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Exclusive: Investor Jim Rogers on Why Not to Diversify Portfolios


This tried-and-true investing strategy may not be all it is cracked up to be, he says.

Most investors would agree that diversification is a good thing.

Owning a mix of assets, ideally with a low correlation, including, stocks, bonds, gold and real estate, for example, is Investing 101.

But legendary investor Jim Rogers thinks this strategy is for the birds. In a recent discussion, he shared his thoughts on global investment trends, what he is buying now, where bubbles might be forming and asset allocation.

Contrary to conventional investment strategy, Rogers doesn't "do" asset allocation. Instead, he thinks putting all of one's eggs in one basket is a better strategy.

"Well, I know that people are taught to diversify, but diversification is just that's something that brokers came up with, so they don't get sued," Rogers said. "If you want to get rich … You have to concentrate and focus."  

Rogers' willingness to be a contrarian is exactly why he is one of the world's most successful investors.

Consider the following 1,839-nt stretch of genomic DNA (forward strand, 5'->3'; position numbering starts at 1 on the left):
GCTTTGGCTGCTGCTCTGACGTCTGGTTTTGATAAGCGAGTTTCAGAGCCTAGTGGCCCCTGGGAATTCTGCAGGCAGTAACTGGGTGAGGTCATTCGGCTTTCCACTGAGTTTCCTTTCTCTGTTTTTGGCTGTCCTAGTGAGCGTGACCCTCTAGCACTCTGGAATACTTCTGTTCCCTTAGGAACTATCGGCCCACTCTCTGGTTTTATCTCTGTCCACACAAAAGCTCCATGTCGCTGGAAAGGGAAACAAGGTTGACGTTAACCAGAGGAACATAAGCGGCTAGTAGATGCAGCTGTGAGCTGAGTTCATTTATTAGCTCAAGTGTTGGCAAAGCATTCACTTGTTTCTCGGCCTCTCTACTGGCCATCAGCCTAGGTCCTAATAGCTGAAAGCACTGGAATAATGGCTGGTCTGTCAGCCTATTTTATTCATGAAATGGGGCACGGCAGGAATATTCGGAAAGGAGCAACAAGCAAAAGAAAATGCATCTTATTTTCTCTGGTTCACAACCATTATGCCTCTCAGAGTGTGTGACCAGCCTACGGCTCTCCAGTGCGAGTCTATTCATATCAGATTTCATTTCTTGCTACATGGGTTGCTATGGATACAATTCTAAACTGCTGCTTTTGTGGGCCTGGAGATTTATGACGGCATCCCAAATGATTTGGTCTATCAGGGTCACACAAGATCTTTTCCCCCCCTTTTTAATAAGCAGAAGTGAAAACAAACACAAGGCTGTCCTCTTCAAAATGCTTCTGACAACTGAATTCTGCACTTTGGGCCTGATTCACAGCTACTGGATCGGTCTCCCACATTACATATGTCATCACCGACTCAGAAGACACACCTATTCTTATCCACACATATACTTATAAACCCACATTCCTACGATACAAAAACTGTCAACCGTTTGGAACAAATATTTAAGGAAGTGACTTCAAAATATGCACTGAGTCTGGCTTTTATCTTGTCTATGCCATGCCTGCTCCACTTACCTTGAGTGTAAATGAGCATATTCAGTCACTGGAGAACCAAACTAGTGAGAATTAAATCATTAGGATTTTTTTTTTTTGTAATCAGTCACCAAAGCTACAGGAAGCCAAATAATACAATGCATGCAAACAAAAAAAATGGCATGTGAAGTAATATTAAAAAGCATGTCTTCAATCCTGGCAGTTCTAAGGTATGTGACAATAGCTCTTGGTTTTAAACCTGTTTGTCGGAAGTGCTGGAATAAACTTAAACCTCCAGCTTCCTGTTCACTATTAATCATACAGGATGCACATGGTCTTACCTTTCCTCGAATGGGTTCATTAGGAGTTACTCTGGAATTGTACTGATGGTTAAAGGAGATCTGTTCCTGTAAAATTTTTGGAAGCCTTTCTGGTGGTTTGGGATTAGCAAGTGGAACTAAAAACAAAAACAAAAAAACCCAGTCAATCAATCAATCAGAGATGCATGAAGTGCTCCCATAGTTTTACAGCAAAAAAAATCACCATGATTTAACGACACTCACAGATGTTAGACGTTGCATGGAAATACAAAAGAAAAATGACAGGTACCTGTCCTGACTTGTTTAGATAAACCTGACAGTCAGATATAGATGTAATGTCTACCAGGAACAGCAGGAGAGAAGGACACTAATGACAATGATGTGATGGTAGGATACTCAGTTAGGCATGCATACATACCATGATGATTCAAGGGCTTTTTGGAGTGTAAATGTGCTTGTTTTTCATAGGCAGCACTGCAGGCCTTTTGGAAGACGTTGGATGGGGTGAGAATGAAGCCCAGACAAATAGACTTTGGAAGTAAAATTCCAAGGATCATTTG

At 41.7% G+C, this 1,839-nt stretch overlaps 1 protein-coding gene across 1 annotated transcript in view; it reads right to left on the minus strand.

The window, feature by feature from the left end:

He co-founded the Quantum Fund with George Soros, and it became one of the best-performing hedge funds in history. From 1970 to 1980, the fund gained 4,200%, while the S&P 500 only advanced about 47%.

In 1980, at 38, Jim retired from full-time investing and hit the road, traveling around the globe twice and set a world record. He has written a number of best-selling books that offer investment insights, political commentary, and travelogues.

Many experts believe in balancing risks and rewards in portfolios through asset allocation. In other words, investors shouldn't put all their eggs in one basket, they also need to make sure that their baskets aren't all on the same egg truck, either.

 There are two types of risk that affect assets: market, or systematic, and diversifiable.

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